"If the shoe doesn't fit, must we change the foot?"
April 8, 2011 4:34 AM   Subscribe

I've recently started long distance running (5 months). I purchased a pair of running shoes two months ago and I've noticed that my left shoe is rubbing the back of my achilles tendon. Does anyone know of any type of product that will cushion the back of my running shoe and prevent it from rubbing against my tendon in this way? I can still run at the moment but there is some strong soreness where that part of the shoe hits the back of my foot.

I'd rather avoid purchasing another pair of shoes. I believe that it might have something to do with the way I run, my stride/form. But it is odd that it only recently started to happen. I wear socks that are specifically made for running. Any advice or suggestions about this would be appreciated. I run on average 3 or 4 times a week. I at least 5 kms or more. I have started to increase my distance and at least once a week I run a lengthy distance of 10 km or more.
posted by Fizz to Health & Fitness (19 answers total) 2 users marked this as a favorite
Best answer: Scissors - modify the shoe.

However, since you say you think you are running with poor form, you can try to update your motion. The running community has been encouraging a midfoot strike more and more lately. This may be of some help.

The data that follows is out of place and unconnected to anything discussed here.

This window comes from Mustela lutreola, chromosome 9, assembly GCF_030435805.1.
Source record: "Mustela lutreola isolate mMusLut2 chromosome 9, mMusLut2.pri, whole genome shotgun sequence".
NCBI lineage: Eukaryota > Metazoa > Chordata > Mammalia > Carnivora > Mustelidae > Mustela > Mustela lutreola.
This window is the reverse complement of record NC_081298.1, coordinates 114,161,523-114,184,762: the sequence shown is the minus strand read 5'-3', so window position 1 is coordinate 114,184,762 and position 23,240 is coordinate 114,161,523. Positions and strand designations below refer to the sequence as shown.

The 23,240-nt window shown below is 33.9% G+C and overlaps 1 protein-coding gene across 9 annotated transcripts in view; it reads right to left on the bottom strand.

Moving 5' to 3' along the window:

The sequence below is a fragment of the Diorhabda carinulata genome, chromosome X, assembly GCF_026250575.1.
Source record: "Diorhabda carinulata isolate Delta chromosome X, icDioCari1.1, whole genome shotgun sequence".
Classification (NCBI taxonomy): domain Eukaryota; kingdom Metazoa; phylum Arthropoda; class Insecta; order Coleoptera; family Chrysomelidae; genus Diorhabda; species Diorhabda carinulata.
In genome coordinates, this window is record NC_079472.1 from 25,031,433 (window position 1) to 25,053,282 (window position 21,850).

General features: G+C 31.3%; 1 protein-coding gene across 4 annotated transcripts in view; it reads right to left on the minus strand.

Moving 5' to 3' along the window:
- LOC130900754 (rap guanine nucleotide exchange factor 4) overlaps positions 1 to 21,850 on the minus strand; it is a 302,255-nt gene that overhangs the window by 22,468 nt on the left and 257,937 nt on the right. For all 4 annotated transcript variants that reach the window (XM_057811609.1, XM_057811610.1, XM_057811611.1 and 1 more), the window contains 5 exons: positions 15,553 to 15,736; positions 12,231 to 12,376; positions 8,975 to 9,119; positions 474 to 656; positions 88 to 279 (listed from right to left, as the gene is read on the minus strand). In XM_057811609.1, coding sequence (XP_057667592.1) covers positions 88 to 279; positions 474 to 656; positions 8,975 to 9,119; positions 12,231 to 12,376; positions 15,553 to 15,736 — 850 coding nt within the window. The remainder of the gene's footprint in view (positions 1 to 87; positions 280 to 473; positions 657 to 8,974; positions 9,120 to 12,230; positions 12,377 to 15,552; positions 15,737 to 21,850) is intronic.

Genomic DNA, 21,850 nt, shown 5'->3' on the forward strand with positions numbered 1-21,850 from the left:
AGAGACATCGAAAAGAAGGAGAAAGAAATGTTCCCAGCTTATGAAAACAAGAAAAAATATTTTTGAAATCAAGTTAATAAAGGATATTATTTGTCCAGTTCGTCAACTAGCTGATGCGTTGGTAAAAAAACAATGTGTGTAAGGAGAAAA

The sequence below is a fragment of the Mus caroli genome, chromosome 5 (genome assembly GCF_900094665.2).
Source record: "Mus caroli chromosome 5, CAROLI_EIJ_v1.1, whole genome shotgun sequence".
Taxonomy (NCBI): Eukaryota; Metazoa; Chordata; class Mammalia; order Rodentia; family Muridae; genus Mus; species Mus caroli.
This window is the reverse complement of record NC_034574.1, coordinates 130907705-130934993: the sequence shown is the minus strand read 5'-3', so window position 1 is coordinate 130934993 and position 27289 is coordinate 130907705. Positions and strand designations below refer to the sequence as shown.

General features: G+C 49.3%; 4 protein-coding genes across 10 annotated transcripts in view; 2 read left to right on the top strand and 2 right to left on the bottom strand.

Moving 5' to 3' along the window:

I was once told to think about a postage stamp sized spot just behind each big toe, and to think about keeping it a little lower to the ground, and to set that spot down gently with each strike.

You may also want to try thinner socks, or even just a thinner sock on that one foot. Not all feet are symmetrical as pairs, and sometimes you can adjust for this with socks. You could also try swapping out insoles, perhaps some heal lift would help move that spot.

Also, consider having a second pair of shoes that you rotate with your current set. I rarely run in the same shoes two days in a row.
posted by tumble at 5:04 AM on April 8, 2011 [1 favorite]

Response by poster: Thank you tumble. Those are all excellent suggestions. I will definitely look into a few of those.
posted by Fizz at 5:09 AM on April 8, 2011

Response by poster: Scissors - modify the shoe.

Regarding this suggestion: Would cutting the top of the left shoe effect the way the shoe holds onto my foot. I considered doing this earlier in the week but I worry that I might mess up how the shoe stays on my foot.
posted by Fizz at 5:11 AM on April 8, 2011

I use an older model of these: Bauerfeind Achillotrain Pro Achilles Tendon Support

They've helped a lot when I was still competing (track); but may not be exactly what you're looking for since a pair is probably more expensive than a new pair of shoes; but maybe something similar and less expensive exists in your area.